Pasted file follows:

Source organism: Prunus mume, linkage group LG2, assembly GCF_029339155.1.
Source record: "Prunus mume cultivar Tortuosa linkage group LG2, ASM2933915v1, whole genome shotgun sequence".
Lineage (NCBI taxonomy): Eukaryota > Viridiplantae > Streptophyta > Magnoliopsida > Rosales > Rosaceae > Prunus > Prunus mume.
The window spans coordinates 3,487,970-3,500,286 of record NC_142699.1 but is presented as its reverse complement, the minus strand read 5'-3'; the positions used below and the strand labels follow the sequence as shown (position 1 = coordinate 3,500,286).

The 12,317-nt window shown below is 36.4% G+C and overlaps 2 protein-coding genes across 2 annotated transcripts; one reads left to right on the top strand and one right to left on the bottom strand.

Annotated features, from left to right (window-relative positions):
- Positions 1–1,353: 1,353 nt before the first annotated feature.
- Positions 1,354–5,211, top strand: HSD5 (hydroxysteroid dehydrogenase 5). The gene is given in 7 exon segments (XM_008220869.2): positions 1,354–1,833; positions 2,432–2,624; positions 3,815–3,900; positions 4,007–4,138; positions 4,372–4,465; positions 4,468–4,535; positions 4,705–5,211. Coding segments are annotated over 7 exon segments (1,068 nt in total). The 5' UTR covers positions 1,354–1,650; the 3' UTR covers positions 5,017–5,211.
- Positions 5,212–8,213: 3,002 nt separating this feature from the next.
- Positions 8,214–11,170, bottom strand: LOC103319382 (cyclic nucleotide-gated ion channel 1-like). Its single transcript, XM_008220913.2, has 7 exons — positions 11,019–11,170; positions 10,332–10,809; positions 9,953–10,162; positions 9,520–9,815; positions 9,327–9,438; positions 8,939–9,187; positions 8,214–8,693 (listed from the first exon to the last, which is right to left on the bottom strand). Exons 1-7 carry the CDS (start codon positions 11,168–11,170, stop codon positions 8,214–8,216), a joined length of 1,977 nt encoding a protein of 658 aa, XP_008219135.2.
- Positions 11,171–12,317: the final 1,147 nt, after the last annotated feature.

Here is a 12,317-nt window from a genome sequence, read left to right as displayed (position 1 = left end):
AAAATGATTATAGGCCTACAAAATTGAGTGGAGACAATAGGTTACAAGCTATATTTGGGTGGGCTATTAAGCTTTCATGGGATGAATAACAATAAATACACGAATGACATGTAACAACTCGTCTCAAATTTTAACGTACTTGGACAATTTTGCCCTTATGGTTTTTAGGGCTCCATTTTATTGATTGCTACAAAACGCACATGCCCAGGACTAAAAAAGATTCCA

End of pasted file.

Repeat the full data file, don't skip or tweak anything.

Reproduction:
Source organism: Prunus mume, linkage group LG2, assembly GCF_029339155.1.
Source record: "Prunus mume cultivar Tortuosa linkage group LG2, ASM2933915v1, whole genome shotgun sequence".
Lineage (NCBI taxonomy): Eukaryota > Viridiplantae > Streptophyta > Magnoliopsida > Rosales > Rosaceae > Prunus > Prunus mume.
The window spans coordinates 3,487,970-3,500,286 of record NC_142699.1 but is presented as its reverse complement, the minus strand read 5'-3'; the positions used below and the strand labels follow the sequence as shown (position 1 = coordinate 3,500,286).

The 12,317-nt window shown below is 36.4% G+C and overlaps 2 protein-coding genes across 2 annotated transcripts; one reads left to right on the top strand and one right to left on the bottom strand.

Annotated features, from left to right (window-relative positions):
- Positions 1–1,353: 1,353 nt before the first annotated feature.
- Positions 1,354–5,211, top strand: HSD5 (hydroxysteroid dehydrogenase 5). The gene is given in 7 exon segments (XM_008220869.2): positions 1,354–1,833; positions 2,432–2,624; positions 3,815–3,900; positions 4,007–4,138; positions 4,372–4,465; positions 4,468–4,535; positions 4,705–5,211. Coding segments are annotated over 7 exon segments (1,068 nt in total). The 5' UTR covers positions 1,354–1,650; the 3' UTR covers positions 5,017–5,211.
- Positions 5,212–8,213: 3,002 nt separating this feature from the next.
- Positions 8,214–11,170, bottom strand: LOC103319382 (cyclic nucleotide-gated ion channel 1-like). Its single transcript, XM_008220913.2, has 7 exons — positions 11,019–11,170; positions 10,332–10,809; positions 9,953–10,162; positions 9,520–9,815; positions 9,327–9,438; positions 8,939–9,187; positions 8,214–8,693 (listed from the first exon to the last, which is right to left on the bottom strand). Exons 1-7 carry the CDS (start codon positions 11,168–11,170, stop codon positions 8,214–8,216), a joined length of 1,977 nt encoding a protein of 658 aa, XP_008219135.2.
- Positions 11,171–12,317: the final 1,147 nt, after the last annotated feature.

Here is a 12,317-nt window from a genome sequence, read left to right as displayed (position 1 = left end):
AAAATGATTATAGGCCTACAAAATTGAGTGGAGACAATAGGTTACAAGCTATATTTGGGTGGGCTATTAAGCTTTCATGGGATGAATAACAATAAATACACGAATGACATGTAACAACTCGTCTCAAATTTTAACGTACTTGGACAATTTTGCCCTTATGGTTTTTAGGGCTCCATTTTATTGATTGCTACAAAACGCACATGCCCAGGACTAAAAAAGATTCCA